Monarch Butterfly Watch and Tagging

monarch 150x150 Monarch Butterfly Watch and Tagging

The number of butterflies visiting my neighbor’s butterfly bush, which extends into our front yard, has been increasing steadily over the past couple of weeks. Especially the number of monarchs, which is particularly exciting.

Somewhere along the way, I learned about the great migration of the monarchs, but I didn’t have a full appreciation of it until I saw the NOVA special on PBS, “Journey of the Butterflies.” The documentary chronicles the incredible 2,000 mile transcontinental journey of monarchs from Canada, through the United States, down to a sanctuary in the highlands of Mexico beginning in late August and concluding in November, where they winter over. The spring migration takes place between March and June when new generations of monarchs make their way back north. Monarch tagging programs have provided a more detailed picture of the flight patterns, routes, and timing of the migration.

The documentary is more than worth the 60-minute time investment for all of the natural history, the amazing cinematography, and the awe inspiring sheer volume of butterflies at the culmination of the migration.

In celebration of this grand migration, the kids and I will be heading to Hidden Oaks Nature Center in Annandale, Virginia, where we will learn first hand about monarchs and participate in a tagging program. I, for one and really excited, and am thrilled that the kids have been asking, “when do we get to tag the monarchs again?”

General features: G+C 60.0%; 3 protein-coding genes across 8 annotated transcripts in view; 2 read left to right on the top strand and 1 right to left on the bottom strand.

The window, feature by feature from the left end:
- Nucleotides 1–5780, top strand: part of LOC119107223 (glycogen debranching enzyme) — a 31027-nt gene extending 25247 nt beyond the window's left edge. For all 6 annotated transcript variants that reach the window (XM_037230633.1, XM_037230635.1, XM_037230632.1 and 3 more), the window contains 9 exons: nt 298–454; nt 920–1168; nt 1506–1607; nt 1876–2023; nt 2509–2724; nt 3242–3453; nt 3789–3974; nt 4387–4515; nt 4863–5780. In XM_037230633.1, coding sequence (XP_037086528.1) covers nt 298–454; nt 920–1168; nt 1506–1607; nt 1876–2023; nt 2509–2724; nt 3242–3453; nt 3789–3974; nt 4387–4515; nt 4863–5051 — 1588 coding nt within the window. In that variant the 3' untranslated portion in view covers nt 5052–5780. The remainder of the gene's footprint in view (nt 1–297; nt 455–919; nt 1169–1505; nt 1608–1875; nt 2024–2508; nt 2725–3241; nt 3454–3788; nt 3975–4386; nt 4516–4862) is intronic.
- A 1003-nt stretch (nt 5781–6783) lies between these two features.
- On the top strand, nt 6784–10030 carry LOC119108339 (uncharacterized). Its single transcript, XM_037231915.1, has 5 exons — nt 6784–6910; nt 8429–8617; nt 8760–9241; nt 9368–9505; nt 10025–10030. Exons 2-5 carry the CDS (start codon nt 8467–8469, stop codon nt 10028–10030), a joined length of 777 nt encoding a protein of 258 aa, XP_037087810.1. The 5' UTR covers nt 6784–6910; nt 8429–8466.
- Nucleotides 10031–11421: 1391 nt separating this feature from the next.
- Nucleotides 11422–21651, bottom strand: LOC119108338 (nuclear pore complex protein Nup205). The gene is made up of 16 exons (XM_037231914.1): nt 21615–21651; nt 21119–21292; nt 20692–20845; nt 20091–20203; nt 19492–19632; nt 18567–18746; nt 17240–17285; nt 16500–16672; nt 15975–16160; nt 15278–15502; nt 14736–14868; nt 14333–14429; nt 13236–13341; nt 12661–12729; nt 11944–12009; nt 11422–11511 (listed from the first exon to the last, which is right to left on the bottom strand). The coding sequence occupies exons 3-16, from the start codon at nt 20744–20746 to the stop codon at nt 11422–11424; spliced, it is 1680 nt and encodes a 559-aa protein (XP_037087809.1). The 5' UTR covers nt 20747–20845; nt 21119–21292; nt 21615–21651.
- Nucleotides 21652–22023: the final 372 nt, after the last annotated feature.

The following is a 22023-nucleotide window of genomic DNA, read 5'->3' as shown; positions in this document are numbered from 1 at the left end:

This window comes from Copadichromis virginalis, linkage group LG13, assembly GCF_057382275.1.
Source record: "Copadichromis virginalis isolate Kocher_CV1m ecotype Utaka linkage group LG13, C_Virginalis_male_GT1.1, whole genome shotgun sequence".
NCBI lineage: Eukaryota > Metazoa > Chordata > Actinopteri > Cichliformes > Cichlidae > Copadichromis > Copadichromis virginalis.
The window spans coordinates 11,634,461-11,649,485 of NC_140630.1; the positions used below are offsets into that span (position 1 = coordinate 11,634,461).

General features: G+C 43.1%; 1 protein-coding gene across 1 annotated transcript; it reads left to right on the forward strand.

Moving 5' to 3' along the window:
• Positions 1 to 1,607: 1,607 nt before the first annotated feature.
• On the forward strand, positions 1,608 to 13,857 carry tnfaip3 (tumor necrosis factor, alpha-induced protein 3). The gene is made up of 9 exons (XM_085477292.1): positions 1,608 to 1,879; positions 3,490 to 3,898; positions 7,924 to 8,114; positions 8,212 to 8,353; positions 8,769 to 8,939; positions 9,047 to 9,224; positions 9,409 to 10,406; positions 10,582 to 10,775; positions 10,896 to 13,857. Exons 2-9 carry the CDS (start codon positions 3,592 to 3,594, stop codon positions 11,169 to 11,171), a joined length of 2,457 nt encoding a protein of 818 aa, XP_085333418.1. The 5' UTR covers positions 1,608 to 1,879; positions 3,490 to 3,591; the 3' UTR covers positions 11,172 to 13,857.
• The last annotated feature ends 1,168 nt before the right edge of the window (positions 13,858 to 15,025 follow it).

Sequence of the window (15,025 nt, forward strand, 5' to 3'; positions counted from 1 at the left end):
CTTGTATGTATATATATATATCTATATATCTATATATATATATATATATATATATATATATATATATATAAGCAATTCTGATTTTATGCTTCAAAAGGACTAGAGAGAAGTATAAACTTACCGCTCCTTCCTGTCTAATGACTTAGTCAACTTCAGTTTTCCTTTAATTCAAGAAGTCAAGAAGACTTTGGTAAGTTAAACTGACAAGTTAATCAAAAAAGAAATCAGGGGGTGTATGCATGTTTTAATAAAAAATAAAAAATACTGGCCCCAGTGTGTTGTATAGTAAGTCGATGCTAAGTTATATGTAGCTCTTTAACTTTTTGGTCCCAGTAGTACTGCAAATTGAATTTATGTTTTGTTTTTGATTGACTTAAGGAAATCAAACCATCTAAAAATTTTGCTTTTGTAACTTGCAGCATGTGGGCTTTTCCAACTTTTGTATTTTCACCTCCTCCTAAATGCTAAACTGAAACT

Stay tuned for an update next week about the workshop. In the meantime …

  • If you are in the DC metro area, sign up for monarch tagging and join us there! If you are not in the area, check with nature centers near you to see if they offer monarch tagging workshops. If not, ask them to!
  • Watch the PBS/NOVA documentary  “Journey of the Butterflies
  • Plant native plants that serve as food sources for the butterflies along their way
  • Check out Monarch Watch for more information and resources
  •  Share you stories!

Have you witnessed the great migration or participated in a tagging workshop? Please tell us about it in the comments.

Thanks for reading!

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  1. Often people who have autism and similar challenges relate to nature more so than with other people. They also benefit from having space to run freely. Last week a young man and his mother visited Homefields in Millersville, PA. While parents talked in support of one another, the young man gleefully ran through fields of vegetables and past rows of flowers with net and butterfly cage in hand capturing monarchs to tag. This is a responsibility he participates in with others at a nature center in Delaware where he lives. He explained how every tag has a number so the butterfly can be tracked. Tagging monarchs is a fun and beautiful activity for many and, hopefully, helpful for the butterfly’s future. Thank you for this article.

  2. Carolyn says:

    Thanks for sharing your story. It’s a wonderful reminder of how important it is for people of all ages, stages, and abilities to connect with nature in some way. And of how nature – the monarch butterflies in this case, benefits as well. – Carolyn

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